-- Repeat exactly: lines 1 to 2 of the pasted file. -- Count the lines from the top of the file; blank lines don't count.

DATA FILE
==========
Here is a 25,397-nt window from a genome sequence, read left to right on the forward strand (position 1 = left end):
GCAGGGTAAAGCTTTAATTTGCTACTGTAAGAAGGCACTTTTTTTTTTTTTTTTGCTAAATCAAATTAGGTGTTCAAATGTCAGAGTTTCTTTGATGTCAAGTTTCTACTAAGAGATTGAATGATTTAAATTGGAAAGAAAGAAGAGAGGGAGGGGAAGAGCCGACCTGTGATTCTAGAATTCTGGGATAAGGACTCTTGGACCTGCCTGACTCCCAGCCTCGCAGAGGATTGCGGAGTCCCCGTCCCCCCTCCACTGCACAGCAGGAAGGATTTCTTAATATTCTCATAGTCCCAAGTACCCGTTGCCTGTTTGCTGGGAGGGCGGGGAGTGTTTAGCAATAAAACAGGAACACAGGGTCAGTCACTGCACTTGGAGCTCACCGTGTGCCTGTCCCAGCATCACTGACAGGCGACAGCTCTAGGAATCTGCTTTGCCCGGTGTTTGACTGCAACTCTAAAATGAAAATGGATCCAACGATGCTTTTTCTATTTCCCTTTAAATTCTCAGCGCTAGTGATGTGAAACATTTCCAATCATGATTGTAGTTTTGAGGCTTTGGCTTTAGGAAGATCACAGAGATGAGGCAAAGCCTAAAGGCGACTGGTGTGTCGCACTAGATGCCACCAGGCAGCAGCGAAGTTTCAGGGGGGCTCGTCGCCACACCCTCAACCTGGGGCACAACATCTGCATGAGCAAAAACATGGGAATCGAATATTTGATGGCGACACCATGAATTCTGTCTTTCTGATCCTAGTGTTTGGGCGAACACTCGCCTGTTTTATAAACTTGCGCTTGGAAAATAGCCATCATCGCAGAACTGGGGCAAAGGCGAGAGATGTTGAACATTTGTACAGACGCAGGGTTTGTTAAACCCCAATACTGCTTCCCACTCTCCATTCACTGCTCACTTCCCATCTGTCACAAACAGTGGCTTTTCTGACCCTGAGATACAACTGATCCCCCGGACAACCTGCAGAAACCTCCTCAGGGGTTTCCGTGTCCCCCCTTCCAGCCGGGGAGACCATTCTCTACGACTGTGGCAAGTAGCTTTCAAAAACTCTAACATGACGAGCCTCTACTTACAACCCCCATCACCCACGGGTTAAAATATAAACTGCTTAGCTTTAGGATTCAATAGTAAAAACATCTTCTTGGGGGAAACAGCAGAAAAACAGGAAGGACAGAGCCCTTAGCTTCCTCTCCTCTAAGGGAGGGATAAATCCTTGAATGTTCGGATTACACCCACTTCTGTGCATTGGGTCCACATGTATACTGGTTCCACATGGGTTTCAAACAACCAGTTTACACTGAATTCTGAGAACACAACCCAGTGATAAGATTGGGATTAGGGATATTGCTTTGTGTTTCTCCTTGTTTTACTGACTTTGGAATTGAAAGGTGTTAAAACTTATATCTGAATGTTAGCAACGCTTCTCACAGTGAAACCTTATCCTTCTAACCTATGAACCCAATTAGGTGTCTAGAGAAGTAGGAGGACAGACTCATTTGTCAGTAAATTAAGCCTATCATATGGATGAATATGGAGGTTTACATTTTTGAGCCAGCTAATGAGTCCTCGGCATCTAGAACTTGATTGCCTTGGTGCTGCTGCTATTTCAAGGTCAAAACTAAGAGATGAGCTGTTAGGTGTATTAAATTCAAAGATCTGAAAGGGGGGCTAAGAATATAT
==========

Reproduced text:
Here is a 25,397-nt window from a genome sequence, read left to right on the forward strand (position 1 = left end):
GCAGGGTAAAGCTTTAATTTGCTACTGTAAGAAGGCACTTTTTTTTTTTTTTTTGCTAAATCAAATTAGGTGTTCAAATGTCAGAGTTTCTTTGATGTCAAGTTTCTACTAAGAGATTGAATGATTTAAATTGGAAAGAAAGAAGAGAGGGAGGGGAAGAGCCGACCTGTGATTCTAGAATTCTGGGATAAGGACTCTTGGACCTGCCTGACTCCCAGCCTCGCAGAGGATTGCGGAGTCCCCGTCCCCCCTCCACTGCACAGCAGGAAGGATTTCTTAATATTCTCATAGTCCCAAGTACCCGTTGCCTGTTTGCTGGGAGGGCGGGGAGTGTTTAGCAATAAAACAGGAACACAGGGTCAGTCACTGCACTTGGAGCTCACCGTGTGCCTGTCCCAGCATCACTGACAGGCGACAGCTCTAGGAATCTGCTTTGCCCGGTGTTTGACTGCAACTCTAAAATGAAAATGGATCCAACGATGCTTTTTCTATTTCCCTTTAAATTCTCAGCGCTAGTGATGTGAAACATTTCCAATCATGATTGTAGTTTTGAGGCTTTGGCTTTAGGAAGATCACAGAGATGAGGCAAAGCCTAAAGGCGACTGGTGTGTCGCACTAGATGCCACCAGGCAGCAGCGAAGTTTCAGGGGGGCTCGTCGCCACACCCTCAACCTGGGGCACAACATCTGCATGAGCAAAAACATGGGAATCGAATATTTGATGGCGACACCATGAATTCTGTCTTTCTGATCCTAGTGTTTGGGCGAACACTCGCCTGTTTTATAAACTTGCGCTTGGAAAATAGCCATCATCGCAGAACTGGGGCAAAGGCGAGAGATGTTGAACATTTGTACAGACGCAGGGTTTGTTAAACCCCAATACTGCTTCCCACTCTCCATTCACTGCTCACTTCCCATCTGTCACAAACAGTGGCTTTTCTGACCCTGAGATACAACTGATCCCCCGGACAACCTGCAGAAACCTCCTCAGGGGTTTCCGTGTCCCCCCTTCCAGCCGGGGAGACCATTCTCTACGACTGTGGCAAGTAGCTTTCAAAAACTCTAACATGACGAGCCTCTACTTACAACCCCCATCACCCACGGGTTAAAATATAAACTGCTTAGCTTTAGGATTCAATAGTAAAAACATCTTCTTGGGGGAAACAGCAGAAAAACAGGAAGGACAGAGCCCTTAGCTTCCTCTCCTCTAAGGGAGGGATAAATCCTTGAATGTTCGGATTACACCCACTTCTGTGCATTGGGTCCACATGTATACTGGTTCCACATGGGTTTCAAACAACCAGTTTACACTGAATTCTGAGAACACAACCCAGTGATAAGATTGGGATTAGGGATATTGCTTTGTGTTTCTCCTTGTTTTACTGACTTTGGAATTGAAAGGTGTTAAAACTTATATCTGAATGTTAGCAACGCTTCTCACAGTGAAACCTTATCCTTCTAACCTATGAACCCAATTAGGTGTCTAGAGAAGTAGGAGGACAGACTCATTTGTCAGTAAATTAAGCCTATCATATGGATGAATATGGAGGTTTACATTTTTGAGCCAGCTAATGAGTCCTCGGCATCTAGAACTTGATTGCCTTGGTGCTGCTGCTATTTCAAGGTCAAAACTAAGAGATGAGCTGTTAGGTGTATTAAATTCAAAGATCTGAAAGGGGGGCTAAGAATATAT